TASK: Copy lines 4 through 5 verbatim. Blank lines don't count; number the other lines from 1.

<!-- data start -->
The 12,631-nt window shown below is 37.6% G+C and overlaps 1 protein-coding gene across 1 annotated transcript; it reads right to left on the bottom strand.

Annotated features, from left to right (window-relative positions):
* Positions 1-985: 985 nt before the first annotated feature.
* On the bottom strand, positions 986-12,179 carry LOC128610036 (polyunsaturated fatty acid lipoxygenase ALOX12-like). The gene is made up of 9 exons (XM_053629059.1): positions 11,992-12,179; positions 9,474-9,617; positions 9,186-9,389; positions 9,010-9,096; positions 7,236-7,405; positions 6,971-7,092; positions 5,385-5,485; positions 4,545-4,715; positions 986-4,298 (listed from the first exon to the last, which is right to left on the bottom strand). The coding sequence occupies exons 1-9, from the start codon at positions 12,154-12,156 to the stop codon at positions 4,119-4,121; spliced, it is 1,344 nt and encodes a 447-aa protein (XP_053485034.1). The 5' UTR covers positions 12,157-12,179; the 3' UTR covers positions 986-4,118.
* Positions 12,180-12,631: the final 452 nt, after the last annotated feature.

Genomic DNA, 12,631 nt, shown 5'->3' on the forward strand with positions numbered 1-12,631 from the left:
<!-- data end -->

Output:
* On the bottom strand, positions 986-12,179 carry LOC128610036 (polyunsaturated fatty acid lipoxygenase ALOX12-like). The gene is made up of 9 exons (XM_053629059.1): positions 11,992-12,179; positions 9,474-9,617; positions 9,186-9,389; positions 9,010-9,096; positions 7,236-7,405; positions 6,971-7,092; positions 5,385-5,485; positions 4,545-4,715; positions 986-4,298 (listed from the first exon to the last, which is right to left on the bottom strand). The coding sequence occupies exons 1-9, from the start codon at positions 12,154-12,156 to the stop codon at positions 4,119-4,121; spliced, it is 1,344 nt and encodes a 447-aa protein (XP_053485034.1). The 5' UTR covers positions 12,157-12,179; the 3' UTR covers positions 986-4,118.
* Positions 12,180-12,631: the final 452 nt, after the last annotated feature.